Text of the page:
Education coverage is not negative

July 28, 2002|by Terry Headlee

In today's Opinion section is a letter written by Washington County School Board member Mary Wilfong listing two reasons why she is not seeking re-election.

Wilfong takes aim at the County Commissioners for being unwilling - in her view - to provide adequate funding to the school system to transform it into a "world-class educational system." That's a topic open to debate since some taxpayers have argued that spending more money doesn't always translate into an improved educational system and higher test scores.

Her second reason - which is of great interest to me - is her allegation that the local print media (that would be us) has been "foolishly, even selfishly, shortsighted by constantly firing up and fueling anti-public school sentiments."

She continued to write: "Bit-by-bit, headline-by-headline, story-by-story, the press has recklessly and undeservedly chipped away at public confidence in an institution that is essential to overall economic growth, individual opportunity, and safety of the community."


Wilfong's letter comes on the heels of recent remarks by other School Board members, namely Bernadette Wagner and Herb Hardin, expressing their frustration with articles and editorials published by The Herald-Mail. Both said the treatment by the newspaper was a major reason why there aren't more candidates for School Board.

For the record, Hardin has filed for Washington County Commissioner which, arguably, is a higher-profile job that brings with it more scrutiny from taxpayers and the media.

But before you start thinking Hardin must be a glutton for punishment, please allow me to make a few points.

The newspaper publishes an extensive amount of positive news involving the school system, employees and students on a daily basis. In May, one of our editorial assistants clipped every school- and education-related news article - both locally written and from the Associated Press - that ran in our newspaper in April.

The stories were then sorted into three categories: positive, informative and negative.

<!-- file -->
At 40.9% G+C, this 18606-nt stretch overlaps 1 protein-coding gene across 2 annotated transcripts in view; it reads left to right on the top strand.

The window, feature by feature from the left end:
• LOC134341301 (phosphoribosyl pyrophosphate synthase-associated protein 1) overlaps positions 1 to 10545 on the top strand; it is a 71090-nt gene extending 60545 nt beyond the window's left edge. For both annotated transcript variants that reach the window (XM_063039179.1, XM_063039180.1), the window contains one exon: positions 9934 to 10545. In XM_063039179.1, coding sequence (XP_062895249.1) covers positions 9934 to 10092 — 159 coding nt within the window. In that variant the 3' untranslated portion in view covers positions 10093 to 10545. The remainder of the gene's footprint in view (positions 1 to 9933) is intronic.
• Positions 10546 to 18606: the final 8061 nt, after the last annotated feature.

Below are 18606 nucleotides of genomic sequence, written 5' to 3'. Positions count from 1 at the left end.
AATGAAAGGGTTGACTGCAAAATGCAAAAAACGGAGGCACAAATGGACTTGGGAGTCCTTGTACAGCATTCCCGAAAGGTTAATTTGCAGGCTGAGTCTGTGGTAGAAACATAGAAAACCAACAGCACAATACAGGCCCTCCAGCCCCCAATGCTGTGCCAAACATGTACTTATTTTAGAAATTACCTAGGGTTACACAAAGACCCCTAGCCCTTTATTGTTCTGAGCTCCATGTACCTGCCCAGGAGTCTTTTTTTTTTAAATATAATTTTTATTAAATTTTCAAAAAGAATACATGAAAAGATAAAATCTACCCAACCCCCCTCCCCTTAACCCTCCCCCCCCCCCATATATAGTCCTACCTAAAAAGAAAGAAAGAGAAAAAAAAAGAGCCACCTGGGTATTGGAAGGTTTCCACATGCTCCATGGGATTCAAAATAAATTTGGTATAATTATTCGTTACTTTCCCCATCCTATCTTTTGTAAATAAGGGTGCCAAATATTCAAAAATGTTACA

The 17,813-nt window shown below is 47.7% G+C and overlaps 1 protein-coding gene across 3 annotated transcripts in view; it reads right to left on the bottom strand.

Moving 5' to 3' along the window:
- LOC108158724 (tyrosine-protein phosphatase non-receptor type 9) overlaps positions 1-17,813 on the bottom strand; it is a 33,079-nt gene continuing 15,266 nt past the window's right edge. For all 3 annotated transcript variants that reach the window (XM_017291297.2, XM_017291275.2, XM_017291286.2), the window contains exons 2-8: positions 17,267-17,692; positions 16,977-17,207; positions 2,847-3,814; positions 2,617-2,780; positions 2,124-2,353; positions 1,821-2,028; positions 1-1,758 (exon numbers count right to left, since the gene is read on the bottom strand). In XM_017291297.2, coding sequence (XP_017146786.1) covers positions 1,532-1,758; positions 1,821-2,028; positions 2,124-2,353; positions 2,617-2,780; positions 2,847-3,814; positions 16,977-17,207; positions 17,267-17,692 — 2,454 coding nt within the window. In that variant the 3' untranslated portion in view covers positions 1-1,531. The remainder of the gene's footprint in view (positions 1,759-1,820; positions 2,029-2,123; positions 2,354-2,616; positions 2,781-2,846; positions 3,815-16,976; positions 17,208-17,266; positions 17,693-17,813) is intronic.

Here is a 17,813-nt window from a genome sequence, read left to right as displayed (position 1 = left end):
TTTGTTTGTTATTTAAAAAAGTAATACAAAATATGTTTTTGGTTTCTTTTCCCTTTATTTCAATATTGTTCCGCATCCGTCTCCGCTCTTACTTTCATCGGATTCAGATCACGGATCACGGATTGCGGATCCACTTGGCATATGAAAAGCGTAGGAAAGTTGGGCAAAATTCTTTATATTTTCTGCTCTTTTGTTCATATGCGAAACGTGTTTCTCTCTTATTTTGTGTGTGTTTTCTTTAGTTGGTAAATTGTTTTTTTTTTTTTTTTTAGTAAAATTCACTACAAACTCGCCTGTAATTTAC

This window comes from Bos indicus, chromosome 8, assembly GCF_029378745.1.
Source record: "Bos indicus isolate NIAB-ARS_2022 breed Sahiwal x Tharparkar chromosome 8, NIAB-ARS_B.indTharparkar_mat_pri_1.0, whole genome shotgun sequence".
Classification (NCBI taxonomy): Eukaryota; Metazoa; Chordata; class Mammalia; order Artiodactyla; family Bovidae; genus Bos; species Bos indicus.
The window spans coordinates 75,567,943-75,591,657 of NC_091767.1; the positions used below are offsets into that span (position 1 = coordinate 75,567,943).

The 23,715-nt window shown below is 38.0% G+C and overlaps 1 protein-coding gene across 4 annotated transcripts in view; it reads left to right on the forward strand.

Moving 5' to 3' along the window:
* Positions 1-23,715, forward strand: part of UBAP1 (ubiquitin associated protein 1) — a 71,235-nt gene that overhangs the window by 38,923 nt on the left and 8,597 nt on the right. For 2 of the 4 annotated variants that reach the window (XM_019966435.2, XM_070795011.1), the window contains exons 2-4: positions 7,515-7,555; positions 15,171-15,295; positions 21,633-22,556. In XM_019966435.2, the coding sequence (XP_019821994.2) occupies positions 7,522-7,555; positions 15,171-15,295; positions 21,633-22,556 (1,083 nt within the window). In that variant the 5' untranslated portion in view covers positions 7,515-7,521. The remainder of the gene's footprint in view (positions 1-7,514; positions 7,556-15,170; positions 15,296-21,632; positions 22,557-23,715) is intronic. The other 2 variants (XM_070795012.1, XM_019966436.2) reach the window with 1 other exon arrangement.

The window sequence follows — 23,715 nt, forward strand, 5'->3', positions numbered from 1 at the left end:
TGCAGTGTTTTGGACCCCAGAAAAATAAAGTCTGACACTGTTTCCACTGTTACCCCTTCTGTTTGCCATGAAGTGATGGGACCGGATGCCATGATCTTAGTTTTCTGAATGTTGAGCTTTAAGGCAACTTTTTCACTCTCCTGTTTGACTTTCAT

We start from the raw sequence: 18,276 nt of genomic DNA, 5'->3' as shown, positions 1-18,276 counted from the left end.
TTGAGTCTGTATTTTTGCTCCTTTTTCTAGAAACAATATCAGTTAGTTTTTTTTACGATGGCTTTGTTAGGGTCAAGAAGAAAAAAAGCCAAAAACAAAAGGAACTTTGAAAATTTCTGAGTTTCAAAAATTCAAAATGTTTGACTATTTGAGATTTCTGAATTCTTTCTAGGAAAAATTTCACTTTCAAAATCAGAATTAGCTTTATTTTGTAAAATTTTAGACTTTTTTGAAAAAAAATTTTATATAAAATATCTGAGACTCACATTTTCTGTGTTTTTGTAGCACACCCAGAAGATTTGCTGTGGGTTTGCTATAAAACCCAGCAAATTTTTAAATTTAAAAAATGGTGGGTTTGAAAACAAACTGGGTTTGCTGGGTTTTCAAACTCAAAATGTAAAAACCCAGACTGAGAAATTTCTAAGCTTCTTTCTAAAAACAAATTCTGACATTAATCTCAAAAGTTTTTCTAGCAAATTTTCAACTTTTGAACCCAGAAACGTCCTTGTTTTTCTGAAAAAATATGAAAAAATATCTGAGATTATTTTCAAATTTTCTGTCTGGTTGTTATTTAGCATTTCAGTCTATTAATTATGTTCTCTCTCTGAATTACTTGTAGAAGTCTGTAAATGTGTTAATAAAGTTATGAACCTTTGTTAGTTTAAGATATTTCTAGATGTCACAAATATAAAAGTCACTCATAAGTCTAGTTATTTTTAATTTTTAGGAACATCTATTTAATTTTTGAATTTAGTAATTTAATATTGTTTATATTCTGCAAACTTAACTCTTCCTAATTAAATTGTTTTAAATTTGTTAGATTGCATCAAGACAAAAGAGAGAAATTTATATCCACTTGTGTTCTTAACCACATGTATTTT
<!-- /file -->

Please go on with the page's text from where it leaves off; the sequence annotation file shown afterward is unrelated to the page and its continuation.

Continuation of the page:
Needless to say, the positive and informative stories numbered in the hundreds. There were only 18 negative stories. Most of the negative stories were from the AP wire service that we republished, and not a single one pertained to the Washington County Board of Education.

(I am willing to share these clippings with any individual or group at any time. Please call or e-mail me and I will be more than happy to meet with you to discuss and review our coverage.)

This is not to say there weren't stories published in other months that board members could argue placed them in a bad light. But to make the point - as Wilfong has done - that we have recklessly published story after story that hinders our local educational system is not only irresponsible, but is nowhere even close to being true. The research will back me up on this.

The articles not included in the April clippings are columns written by our editorial department and letters to the editor submitted by readers. The reason they are excluded is simple: They are opinions expressed by individuals.

Any reader or any School Board member can submit a letter expressing an opinion. Editorial Page Editor Bob Maginnis and columnist Tim Rowland - who are a separate department from the newsroom - also write on a variety of community topics, including education.

There's no question that letters and columns on our editorial page have taken the School Board to task on a wide variety of issues. But these are opinions expressed by individuals who want to make things better, not worse, as Wilfong and others have implied. We have also published letters from School Board members - such as the one running in today's paper by Wilfong - that have criticized us.

Any elected official should realize that often some of the best ideas come from the people who don't always agree with your position. Thus, a difference of opinion and criticism should be embraced, not discouraged, because ultimately the best ideas will often win out in a democracy.

Anyone running for office should know this simple truth because it's nave to think that everyone will agree with all, or even most, of your decisions. I do believe that most current officeholders know this.

Those elected officials and potential candidates who have a hard time adjusting to this reality may be better off watching from the sidelines.

Terry Headlee is executive editor of The Herald-Mail. He can be reached at 301-733-5131 ext. 7594, or by e-mail at

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